This is strange for a C developer, but it is necessary for some properties of the language. In most cases this is not a problem.

Lists

#Lists

A list is a dynamic array of any objects.

It is declared with square brackets:

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List Comprehension

#List-Comprehension

Tuples

#Tuples

A tuple is similar to a list but it is a fixed-size, immutable array. This means that once a tuple has been created, its elements may not be changed, removed, appended or inserted.

It is declared using parentheses and comma-separated values:

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Dictionaries

#Dictionaries

analog Maps in Java.

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Blocks and Indentation (control flow)

#Blocks-and-Indentation-(control-flow)

Blocks of code are delimited using indentation, either spaces or tabs at the beginning of lines. This is one of the main differences of Python over other languages, and that is the main reason why people love it or hate it. ;-)

  • Tip: NEVER mix tabs and spaces in a script, it may result in tricky bugs.
  • From my experience, the safest solution is to always use 4-spaces indents, never tabs. (because each editor may convert tabs either to 2, 4 or 8 spaces)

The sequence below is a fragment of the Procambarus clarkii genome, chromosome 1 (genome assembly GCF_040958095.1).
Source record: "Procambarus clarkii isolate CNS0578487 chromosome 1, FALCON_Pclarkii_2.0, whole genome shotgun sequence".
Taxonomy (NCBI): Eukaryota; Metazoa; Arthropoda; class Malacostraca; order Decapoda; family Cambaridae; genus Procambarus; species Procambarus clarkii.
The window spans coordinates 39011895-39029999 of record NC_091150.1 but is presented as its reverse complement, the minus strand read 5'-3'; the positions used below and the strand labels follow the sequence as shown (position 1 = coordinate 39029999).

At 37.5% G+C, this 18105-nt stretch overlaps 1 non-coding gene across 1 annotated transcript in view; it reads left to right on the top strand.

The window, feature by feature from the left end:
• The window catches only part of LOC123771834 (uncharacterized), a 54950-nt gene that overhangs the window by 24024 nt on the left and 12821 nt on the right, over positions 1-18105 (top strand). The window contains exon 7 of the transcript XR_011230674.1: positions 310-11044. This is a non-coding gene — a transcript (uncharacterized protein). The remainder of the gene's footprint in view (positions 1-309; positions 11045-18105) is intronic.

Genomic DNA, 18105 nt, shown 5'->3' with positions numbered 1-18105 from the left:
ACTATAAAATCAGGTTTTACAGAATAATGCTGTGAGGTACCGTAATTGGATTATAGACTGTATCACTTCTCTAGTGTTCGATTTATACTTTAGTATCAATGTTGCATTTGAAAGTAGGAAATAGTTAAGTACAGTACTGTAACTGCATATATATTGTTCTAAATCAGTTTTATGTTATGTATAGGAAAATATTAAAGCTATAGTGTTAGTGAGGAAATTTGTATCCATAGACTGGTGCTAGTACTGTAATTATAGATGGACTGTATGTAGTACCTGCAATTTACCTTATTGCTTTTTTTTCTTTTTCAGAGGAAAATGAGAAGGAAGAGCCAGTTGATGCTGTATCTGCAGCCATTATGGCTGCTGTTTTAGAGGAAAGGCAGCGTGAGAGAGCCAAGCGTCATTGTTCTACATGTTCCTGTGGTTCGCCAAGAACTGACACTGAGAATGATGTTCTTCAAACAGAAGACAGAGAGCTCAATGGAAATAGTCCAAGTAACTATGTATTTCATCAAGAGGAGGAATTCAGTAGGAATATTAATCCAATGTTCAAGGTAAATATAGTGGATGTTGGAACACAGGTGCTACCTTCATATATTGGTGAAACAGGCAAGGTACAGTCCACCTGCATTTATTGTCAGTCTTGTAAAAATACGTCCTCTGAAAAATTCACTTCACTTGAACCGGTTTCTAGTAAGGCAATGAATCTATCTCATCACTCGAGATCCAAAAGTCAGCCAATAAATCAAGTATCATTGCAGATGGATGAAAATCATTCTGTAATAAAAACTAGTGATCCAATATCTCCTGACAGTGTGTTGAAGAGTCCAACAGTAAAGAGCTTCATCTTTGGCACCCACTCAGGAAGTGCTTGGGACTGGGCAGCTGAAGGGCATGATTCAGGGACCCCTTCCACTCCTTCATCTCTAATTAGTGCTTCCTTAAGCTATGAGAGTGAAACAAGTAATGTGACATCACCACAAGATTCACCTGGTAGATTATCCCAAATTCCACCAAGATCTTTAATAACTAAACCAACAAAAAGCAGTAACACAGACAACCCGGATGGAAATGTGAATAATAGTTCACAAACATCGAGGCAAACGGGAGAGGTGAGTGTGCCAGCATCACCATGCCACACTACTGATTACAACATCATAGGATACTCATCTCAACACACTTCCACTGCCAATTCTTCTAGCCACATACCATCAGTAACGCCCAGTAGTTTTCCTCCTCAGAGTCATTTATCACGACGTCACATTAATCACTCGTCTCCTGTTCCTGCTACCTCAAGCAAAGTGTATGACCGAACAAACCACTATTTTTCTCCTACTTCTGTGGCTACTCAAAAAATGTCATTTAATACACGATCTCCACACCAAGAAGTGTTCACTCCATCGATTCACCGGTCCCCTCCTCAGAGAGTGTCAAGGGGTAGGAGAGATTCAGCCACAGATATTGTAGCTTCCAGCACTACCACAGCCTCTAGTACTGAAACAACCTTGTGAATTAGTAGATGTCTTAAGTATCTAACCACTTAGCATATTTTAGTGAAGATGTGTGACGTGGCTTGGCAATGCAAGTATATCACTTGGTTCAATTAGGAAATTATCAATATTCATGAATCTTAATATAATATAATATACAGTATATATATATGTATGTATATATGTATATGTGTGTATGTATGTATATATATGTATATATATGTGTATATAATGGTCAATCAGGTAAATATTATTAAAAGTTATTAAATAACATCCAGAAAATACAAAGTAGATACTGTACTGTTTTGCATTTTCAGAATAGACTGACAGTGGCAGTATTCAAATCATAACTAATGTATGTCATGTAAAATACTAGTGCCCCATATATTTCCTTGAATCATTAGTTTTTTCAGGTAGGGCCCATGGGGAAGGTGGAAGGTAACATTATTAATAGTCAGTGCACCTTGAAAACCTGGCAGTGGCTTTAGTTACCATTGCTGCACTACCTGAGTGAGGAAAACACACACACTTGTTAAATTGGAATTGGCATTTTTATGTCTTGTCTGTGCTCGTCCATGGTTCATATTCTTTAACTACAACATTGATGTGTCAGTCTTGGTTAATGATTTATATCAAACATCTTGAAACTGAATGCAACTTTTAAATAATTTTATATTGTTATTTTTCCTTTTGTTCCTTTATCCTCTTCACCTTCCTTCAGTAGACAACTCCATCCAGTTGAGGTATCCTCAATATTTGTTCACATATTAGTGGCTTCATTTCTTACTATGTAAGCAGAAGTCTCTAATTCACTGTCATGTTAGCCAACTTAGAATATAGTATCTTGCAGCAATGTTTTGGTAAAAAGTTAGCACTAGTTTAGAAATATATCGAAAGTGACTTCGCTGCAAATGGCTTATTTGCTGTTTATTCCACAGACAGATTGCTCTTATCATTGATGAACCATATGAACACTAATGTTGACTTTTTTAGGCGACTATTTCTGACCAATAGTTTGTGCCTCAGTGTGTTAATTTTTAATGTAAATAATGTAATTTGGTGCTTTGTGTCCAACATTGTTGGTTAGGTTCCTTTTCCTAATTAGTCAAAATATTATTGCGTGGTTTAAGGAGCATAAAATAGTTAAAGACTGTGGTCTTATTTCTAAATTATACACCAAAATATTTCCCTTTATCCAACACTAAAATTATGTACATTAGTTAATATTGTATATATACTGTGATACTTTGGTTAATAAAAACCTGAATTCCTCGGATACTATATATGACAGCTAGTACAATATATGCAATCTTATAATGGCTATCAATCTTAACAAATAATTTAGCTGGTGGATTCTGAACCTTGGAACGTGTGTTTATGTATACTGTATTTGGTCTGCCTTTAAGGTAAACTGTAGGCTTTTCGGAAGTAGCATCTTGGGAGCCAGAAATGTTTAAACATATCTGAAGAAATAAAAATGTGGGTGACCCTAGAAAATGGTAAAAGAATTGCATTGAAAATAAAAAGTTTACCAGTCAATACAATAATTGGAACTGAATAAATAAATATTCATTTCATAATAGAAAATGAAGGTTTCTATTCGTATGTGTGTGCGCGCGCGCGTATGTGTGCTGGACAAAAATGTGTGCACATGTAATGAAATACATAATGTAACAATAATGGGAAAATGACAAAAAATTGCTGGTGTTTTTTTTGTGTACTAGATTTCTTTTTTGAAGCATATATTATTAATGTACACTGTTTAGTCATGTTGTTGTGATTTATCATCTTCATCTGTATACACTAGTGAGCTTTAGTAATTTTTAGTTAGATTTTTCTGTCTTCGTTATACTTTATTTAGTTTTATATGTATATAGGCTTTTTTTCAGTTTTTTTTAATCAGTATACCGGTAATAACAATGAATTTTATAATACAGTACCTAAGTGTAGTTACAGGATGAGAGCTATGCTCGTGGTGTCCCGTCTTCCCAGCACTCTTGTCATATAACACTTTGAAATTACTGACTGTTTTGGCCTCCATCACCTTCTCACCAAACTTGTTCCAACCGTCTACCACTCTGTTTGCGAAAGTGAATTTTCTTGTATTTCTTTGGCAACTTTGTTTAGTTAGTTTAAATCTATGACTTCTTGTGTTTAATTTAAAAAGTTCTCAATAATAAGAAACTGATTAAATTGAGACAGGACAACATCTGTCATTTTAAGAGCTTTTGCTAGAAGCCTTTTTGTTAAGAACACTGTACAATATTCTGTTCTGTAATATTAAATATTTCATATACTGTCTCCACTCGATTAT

IF / ELIF / ELSE:

#IF-/-ELIF-/-ELSE:

a=1 while a<10: print a a += 1

a python "for loop" is a foreach loop

More about control flow keywords: http://docs.python.org/tutorial/controlflow.html

Functions

#Functions

A function is defined using the "def" keyword

Functions are first-class citizen

Unnamed functions (lambda function)

#Unnamed-functions-(lambda-function)

In Python we can also create unnamed functions, using the lambda keyword:

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Script Arguments

#Script-Arguments

It is necessary to import modules from the standard library:

Files

#Files

Open a file for reading

Classes

#Classes

Classes are the key features of object-oriented programming. A class is a structure for representing an object and the operations that can be performed on the object.

In Python a class can contain attributes (variables) and methods (functions).

A class is defined almost like a function, but using the class keyword, and the class definition usually contains a number of class method definitions (a function in a class).

  • Each class method should have an argument self as its first argument. This object is a self-reference.

  • Some class method names have special meaning, for example:

Note that calling class methods can modifiy the state of that particular class instance, but does not effect other class instances or any global variables.